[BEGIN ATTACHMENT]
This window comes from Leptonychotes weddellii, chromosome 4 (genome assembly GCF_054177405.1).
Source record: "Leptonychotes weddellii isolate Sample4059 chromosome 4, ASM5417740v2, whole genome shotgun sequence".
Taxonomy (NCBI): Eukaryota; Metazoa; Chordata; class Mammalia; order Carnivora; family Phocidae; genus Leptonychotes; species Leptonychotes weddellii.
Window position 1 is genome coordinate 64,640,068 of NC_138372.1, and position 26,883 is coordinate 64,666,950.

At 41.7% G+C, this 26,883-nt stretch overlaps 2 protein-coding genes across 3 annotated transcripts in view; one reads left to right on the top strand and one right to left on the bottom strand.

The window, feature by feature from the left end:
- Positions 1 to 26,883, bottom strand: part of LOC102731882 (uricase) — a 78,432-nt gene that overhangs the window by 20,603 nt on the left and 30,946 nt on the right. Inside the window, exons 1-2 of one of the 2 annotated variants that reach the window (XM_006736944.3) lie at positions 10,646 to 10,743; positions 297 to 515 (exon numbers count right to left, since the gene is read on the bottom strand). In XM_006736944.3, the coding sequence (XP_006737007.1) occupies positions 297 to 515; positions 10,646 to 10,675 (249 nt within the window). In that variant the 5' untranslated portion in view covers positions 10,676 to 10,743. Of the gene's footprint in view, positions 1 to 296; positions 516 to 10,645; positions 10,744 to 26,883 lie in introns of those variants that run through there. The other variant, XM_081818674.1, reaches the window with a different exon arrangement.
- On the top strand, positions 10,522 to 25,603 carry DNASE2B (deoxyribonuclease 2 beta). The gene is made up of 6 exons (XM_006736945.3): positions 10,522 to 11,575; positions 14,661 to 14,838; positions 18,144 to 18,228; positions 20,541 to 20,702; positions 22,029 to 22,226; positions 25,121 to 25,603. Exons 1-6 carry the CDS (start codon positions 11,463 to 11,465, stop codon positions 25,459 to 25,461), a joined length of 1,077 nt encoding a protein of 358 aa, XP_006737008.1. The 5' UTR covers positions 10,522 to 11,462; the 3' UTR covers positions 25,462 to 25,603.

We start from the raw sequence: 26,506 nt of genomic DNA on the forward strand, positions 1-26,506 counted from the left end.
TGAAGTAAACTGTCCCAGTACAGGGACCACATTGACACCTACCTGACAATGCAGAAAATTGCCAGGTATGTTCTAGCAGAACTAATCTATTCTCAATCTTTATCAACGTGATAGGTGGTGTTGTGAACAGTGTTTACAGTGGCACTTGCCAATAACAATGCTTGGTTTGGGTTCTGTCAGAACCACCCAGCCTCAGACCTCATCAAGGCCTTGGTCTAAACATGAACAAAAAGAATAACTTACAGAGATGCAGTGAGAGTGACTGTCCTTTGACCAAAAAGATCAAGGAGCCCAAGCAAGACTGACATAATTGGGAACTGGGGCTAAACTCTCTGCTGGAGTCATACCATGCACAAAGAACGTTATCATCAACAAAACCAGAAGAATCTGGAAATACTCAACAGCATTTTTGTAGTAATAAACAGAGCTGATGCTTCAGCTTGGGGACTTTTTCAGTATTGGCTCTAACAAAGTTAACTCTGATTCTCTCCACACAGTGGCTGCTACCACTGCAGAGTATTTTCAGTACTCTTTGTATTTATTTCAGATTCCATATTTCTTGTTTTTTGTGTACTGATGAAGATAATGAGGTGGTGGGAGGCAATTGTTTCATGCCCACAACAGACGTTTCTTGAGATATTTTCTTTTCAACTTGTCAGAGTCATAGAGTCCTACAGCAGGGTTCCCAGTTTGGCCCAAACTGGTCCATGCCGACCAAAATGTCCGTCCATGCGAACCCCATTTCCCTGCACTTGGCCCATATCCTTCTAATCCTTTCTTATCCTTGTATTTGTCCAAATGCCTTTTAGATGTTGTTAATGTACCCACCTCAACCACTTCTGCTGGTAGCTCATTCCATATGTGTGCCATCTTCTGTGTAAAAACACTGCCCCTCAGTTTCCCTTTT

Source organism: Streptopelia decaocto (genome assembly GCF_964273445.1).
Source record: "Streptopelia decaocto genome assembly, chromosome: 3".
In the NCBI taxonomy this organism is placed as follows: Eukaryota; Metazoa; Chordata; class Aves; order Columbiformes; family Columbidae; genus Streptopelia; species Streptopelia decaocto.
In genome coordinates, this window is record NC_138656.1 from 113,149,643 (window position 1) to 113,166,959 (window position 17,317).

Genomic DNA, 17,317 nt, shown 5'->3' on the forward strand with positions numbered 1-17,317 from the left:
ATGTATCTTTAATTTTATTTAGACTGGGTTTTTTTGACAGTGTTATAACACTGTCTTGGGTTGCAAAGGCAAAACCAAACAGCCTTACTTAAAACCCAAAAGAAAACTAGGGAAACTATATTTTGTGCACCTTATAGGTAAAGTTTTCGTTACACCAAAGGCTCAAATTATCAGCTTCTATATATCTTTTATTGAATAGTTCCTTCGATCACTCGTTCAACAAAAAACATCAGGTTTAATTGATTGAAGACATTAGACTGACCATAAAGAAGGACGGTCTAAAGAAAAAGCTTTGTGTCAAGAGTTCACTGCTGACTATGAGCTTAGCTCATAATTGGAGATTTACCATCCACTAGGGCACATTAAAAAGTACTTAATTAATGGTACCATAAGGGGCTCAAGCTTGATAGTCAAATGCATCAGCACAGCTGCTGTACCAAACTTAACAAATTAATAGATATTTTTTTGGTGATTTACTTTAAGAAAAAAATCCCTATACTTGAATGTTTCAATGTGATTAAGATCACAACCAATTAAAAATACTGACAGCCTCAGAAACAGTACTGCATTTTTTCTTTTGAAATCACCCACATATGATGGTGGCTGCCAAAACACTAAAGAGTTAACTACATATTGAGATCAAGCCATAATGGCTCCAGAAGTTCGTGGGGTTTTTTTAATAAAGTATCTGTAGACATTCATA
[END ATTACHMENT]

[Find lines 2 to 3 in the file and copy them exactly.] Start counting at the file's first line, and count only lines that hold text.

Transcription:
Source record: "Leptonychotes weddellii isolate Sample4059 chromosome 4, ASM5417740v2, whole genome shotgun sequence".
Taxonomy (NCBI): Eukaryota; Metazoa; Chordata; class Mammalia; order Carnivora; family Phocidae; genus Leptonychotes; species Leptonychotes weddellii.